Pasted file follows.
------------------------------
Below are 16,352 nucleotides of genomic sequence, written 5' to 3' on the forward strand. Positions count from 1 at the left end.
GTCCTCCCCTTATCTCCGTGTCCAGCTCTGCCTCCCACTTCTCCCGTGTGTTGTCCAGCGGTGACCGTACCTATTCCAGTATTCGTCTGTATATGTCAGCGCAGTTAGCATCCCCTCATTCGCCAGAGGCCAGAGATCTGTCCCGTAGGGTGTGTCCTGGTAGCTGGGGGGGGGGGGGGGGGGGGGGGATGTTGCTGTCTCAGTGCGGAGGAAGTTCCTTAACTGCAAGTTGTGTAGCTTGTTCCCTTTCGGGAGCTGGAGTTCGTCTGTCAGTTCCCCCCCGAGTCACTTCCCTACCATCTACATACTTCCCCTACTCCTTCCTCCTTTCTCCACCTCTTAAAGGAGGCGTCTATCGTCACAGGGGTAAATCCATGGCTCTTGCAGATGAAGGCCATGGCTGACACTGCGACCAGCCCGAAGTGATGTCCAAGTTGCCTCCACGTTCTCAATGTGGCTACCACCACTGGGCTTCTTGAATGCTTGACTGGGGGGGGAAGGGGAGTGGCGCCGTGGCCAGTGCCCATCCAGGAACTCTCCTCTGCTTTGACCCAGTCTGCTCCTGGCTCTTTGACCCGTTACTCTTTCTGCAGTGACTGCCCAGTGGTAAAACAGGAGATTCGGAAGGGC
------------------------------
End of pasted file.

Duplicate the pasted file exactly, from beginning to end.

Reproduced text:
Below are 16,352 nucleotides of genomic sequence, written 5' to 3' on the forward strand. Positions count from 1 at the left end.
GTCCTCCCCTTATCTCCGTGTCCAGCTCTGCCTCCCACTTCTCCCGTGTGTTGTCCAGCGGTGACCGTACCTATTCCAGTATTCGTCTGTATATGTCAGCGCAGTTAGCATCCCCTCATTCGCCAGAGGCCAGAGATCTGTCCCGTAGGGTGTGTCCTGGTAGCTGGGGGGGGGGGGGGGGGGGGGGGATGTTGCTGTCTCAGTGCGGAGGAAGTTCCTTAACTGCAAGTTGTGTAGCTTGTTCCCTTTCGGGAGCTGGAGTTCGTCTGTCAGTTCCCCCCCGAGTCACTTCCCTACCATCTACATACTTCCCCTACTCCTTCCTCCTTTCTCCACCTCTTAAAGGAGGCGTCTATCGTCACAGGGGTAAATCCATGGCTCTTGCAGATGAAGGCCATGGCTGACACTGCGACCAGCCCGAAGTGATGTCCAAGTTGCCTCCACGTTCTCAATGTGGCTACCACCACTGGGCTTCTTGAATGCTTGACTGGGGGGGGAAGGGGAGTGGCGCCGTGGCCAGTGCCCATCCAGGAACTCTCCTCTGCTTTGACCCAGTCTGCTCCTGGCTCTTTGACCCGTTACTCTTTCTGCAGTGACTGCCCAGTGGTAAAACAGGAGATTCGGAAGGGC